Quito (EFE) Nicholas Buckley.
In “The Last Guerrillas of Ecuador”, Buckley gathers the testimonies of several members of this guerrilla and analyzes the reasons that prompted them to form this movement and the way in which they experienced their “rapid extermination”.
It also focuses on the subsequent integration of several of them into the movement of former President Rafael Correa (2007-2017) and the disenchantment experienced by some, in what he has called “a disagreement with modernity.”
Buckley, who is a professor at the European University of Madrid and has lived in Ecuador for several years, acknowledged in an interview with EFE that “Ecuadorian society is not very interested in talking about AVC, because what it creates are disagreements and discomfort and resentment ”.
“Part of society thinks that you want to reopen wounds. It is very similar to what happens when talking about ETA in Spain”, added the historian, whose doctoral thesis focuses on the Basque conflict, with testimonies from the terrorist organization.
For the author, the most interesting thing about this guerrilla that bears the name of former Ecuadorian President Eloy Alfaro (1895-1901 and 1906-1911), “is the rapid extermination suffered by its leaders.”
“It would be hard for me to find a guerrilla in Latin America that was founded in 1983 and, 3 years later, most of the leadership has been exterminated,” said Buckley, who recalls that at that time there was no dictatorship in Ecuador like those of Videla in Argentina or Pinochet in Chile, but rather a formally democratic government, that of former President León Febres-Cordero (1984-1988).
The emergence of this guerrilla in Ecuador occurred while its neighbors in Colombia and Peru were already facing insurgent movements.
“By the time AVC is born, in the State and in the Government there is already an imaginary in which, if a guerrilla is planted in Ecuador, it must be ended in any way,” he continued.
The M-19 guerrilla, its reference
Although Alfaro Vive Carajo was founded in the heat of the success of the 1979 Sandinista Revolution in Nicaragua, its “big brother” is the Colombian M-19.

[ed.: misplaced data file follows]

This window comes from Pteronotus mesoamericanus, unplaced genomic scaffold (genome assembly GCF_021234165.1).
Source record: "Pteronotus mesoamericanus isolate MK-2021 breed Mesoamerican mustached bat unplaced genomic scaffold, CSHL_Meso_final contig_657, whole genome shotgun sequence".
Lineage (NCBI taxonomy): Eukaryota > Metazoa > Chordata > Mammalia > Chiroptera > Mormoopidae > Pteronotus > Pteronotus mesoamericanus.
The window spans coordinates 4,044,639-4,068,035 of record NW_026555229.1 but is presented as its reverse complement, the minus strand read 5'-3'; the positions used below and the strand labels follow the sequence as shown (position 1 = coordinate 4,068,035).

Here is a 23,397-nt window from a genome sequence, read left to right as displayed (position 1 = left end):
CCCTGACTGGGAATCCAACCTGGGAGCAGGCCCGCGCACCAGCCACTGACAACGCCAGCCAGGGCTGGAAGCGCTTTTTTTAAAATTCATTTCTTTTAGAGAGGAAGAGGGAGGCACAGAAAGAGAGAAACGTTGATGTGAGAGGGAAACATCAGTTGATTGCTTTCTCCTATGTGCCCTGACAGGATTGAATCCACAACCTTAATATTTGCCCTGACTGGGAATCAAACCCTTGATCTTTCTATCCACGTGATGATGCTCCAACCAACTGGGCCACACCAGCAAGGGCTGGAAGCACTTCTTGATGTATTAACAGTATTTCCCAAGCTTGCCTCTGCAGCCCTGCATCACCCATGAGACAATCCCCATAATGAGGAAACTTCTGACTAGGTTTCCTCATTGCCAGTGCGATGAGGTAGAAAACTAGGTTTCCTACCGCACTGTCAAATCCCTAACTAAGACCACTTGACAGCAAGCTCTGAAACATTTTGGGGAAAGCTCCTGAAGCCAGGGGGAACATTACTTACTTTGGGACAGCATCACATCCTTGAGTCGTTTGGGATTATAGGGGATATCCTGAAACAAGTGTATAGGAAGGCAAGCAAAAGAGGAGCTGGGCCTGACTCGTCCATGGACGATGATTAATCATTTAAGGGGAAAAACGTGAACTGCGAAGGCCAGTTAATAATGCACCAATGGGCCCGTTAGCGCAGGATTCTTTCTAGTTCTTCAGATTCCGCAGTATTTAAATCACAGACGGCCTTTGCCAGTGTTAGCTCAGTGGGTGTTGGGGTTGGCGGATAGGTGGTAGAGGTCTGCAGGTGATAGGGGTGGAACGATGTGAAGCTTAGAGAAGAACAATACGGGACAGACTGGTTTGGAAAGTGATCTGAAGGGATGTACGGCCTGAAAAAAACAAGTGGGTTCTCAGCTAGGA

“This Colombian guerrilla is made up mainly of university students, with a political discourse that is far removed from orthodox Marxism and the use of violence is discussed. AVC drinks a little from this experience and that makes them be careful when using violence, “said Buckley.
The members of AVC also have a similar origin, coming from wealthy sectors, which for the writer makes them more interesting to know “why an upper class person, or upper middle class, leaves their studies and goes into hiding, knowing that it is very possible that he will end up tortured or killed.”
“In the book you can also see how, especially on the coast, there are people of peasant origin”, but these hierarchies were not seen in the AVC structure, the author highlighted.
“There were peasants who could command and there were people from the wealthy urban classes who had to obey what these peasants said. It was a very cross-class experience,” he added.
Modernity and “disenchantment”
The writer considered that the irruption of Alfaro Vive is closely linked to the way in which modernity was introduced in Ecuador, starting in the 1970s, with the first oil “boom”, “when money really began to enter Ecuador and to have those oligarchies”.
“The peripheries of Guayaquil and Quito are excluded from that modernity, until Rafael Correa comes to power. I believe that the Citizen Revolution is the first serious attempt by a government in Ecuador to include the popular classes in the distribution of benefits”, Buckley opined.
At that time, the AVC militants see in Correa political premises very similar to theirs: sovereignty, anti-imperialism, redistribution of wealth, social justice… but some end up “disenchanted”.
“They are not disenchanted with Rafael Correa, but with a modernization process where the State is also a political actor that carries out very strong processes of domination, with bureaucratic and patronage structures, which occur in Latin America and also in Europe. ”, explained the author.
“I think this book can contribute a lot to the historiography of Ecuador, because it is interesting that, just when the AVC lays down its arms in the 90s, the indigenous movement gains strength. Talking about AVC today is talking about the Ecuadorian left, its open wounds, and the need for dialogue,” he concluded.